With EMV deadlines approaching, merchants, acquirers, issuers and consumers are all going to be affected as new merchant terminals and messaging protocols must be developed and customers need to be educated about what EMV will mean for them. Today, there is a growing incompatibility between traditional magnetic stripe payment cards still used in the U.S. and widespread EMV acceptance abroad. EMV adoption is no longer an option, as the U.S. needs to catch up as well as lessen the risk of fraud migrating to the U.S. from other countries that use more secure EMV technology. In addition, mobile payment acceptance is quickly accelerating and will need EMV terminals to fully leverage this form of payment. EMV needs to permeate the payment system here, and there are now guidelines and deadlines in place to make it happen.

As of April 1, 2013, acquirer processors are required to support merchant acceptance of chip transactions; some infrastructure updates will be required. In October, 2015, the liability will shift to acquirers for domestic and cross-border counterfeit fraud card-present POS transactions if the merchant does not have an EMV-enabled POS device.

As these new standards come into play, EMV will affect the entire payment system and its players, from acquirers, to issuers, to consumers all in very different ways. Mandates and deadlines are quickly approaching, although banks and merchants tend to believe they have more time. In order for EMV to be successfully adopted, every player must do their part and be prepared for conversion. There are several steps, all along the chain, to best ensure that this happens.

It’s estimated that over 16 million devices will need to be upgraded to support EMV payments in the U.S. alone. The costs will range per device, a substantial expense for acquirers and a considerable change for the industry. As EMV certification standards are very rigorous to ensure security, acquires need to make sure every EMV capable device or solution they install is in fact EMV certified. Each device will need to have the software in the proper EMV data, interfacing in applications with the appropriate function and feature parameters. With such a new dynamic and interactive environment, it is more important than ever to properly certify EMV card acceptance and equip merchants with the tools they need to be able to accept secure, safe and effective payments. Essentially, in conjunction with processors certifying their readiness to support EMV with the card brands, specifications need to be updated for POS software development to accommodate EMV.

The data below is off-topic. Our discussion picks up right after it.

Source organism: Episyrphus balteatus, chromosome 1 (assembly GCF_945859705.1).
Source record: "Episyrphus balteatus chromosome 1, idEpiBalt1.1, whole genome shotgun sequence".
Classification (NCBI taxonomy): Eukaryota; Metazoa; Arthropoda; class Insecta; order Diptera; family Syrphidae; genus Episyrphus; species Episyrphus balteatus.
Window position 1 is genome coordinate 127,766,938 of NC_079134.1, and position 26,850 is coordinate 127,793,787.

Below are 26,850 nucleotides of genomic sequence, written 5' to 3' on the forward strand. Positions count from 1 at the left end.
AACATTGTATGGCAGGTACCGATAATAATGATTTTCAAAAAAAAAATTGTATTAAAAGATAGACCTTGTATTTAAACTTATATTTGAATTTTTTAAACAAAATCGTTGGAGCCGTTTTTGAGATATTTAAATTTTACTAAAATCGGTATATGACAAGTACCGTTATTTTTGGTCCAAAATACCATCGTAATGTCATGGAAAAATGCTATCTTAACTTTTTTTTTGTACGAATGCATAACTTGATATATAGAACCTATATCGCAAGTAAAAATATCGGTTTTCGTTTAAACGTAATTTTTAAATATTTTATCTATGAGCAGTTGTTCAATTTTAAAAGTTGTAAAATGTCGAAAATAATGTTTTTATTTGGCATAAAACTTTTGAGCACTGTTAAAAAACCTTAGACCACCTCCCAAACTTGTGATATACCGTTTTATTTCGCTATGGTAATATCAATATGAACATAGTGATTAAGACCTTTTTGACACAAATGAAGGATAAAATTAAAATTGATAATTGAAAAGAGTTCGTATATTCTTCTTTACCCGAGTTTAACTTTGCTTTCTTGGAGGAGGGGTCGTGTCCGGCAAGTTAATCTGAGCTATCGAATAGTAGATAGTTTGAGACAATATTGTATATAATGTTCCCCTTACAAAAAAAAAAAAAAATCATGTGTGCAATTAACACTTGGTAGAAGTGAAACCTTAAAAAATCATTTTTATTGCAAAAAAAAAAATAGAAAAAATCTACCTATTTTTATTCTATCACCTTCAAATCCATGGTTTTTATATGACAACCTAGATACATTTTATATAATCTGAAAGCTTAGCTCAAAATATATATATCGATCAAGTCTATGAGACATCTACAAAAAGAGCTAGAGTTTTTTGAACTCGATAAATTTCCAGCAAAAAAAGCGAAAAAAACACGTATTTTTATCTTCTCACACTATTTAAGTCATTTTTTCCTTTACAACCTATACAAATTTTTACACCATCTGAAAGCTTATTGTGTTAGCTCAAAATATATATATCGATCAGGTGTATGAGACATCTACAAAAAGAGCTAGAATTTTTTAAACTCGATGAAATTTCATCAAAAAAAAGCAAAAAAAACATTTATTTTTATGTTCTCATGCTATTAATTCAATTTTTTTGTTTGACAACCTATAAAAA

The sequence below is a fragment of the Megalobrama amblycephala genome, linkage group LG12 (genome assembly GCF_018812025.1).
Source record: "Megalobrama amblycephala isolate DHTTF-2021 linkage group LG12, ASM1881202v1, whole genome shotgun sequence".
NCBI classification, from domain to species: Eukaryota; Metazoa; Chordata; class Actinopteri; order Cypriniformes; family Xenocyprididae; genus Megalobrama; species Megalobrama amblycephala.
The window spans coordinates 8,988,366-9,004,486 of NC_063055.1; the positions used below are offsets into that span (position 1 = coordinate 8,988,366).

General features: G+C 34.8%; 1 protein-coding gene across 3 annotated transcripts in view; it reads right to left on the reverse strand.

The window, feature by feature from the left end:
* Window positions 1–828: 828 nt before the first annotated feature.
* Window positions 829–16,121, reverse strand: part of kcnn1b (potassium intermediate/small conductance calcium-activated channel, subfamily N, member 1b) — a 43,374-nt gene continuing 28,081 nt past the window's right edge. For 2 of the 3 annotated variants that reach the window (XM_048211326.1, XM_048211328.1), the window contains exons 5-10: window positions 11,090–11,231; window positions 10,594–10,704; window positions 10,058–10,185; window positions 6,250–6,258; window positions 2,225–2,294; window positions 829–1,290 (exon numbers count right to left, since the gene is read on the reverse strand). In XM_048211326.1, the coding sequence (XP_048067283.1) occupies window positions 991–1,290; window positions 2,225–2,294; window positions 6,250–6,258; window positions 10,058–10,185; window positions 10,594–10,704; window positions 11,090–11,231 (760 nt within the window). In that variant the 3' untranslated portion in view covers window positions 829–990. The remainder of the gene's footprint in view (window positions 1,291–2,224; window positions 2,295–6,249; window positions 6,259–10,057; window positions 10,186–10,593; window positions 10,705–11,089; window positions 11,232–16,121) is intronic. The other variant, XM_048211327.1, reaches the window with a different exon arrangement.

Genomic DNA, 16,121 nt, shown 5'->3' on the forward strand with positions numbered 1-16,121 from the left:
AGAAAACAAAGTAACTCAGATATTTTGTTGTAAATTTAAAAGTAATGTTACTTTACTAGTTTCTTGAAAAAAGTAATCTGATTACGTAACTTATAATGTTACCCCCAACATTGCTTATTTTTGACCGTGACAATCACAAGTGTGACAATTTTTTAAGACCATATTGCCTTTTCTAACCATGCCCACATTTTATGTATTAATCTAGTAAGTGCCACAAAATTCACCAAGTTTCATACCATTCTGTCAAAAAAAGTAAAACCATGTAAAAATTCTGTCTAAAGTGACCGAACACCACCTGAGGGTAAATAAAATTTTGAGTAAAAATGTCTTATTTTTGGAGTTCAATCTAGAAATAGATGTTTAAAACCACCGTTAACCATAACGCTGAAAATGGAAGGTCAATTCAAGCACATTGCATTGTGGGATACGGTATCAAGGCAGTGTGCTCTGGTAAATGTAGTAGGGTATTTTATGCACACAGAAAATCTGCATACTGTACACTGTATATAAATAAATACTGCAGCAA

Data from the chip will be examined by the issuer as part of processing each transaction, which prevents card cloning. Also, dynamic data will exist that is only pertinent for one transaction. If the card payment is compromised, a counterfeit attempt would not be usable at the point of sale; without the ability for multiple fraudulent transactions per card, this in turn makes the stolen cardholder data less valuable for criminals. Personal Identification Numbers (PIN) that are tied to a specific chip on the card prevents fraud as well.

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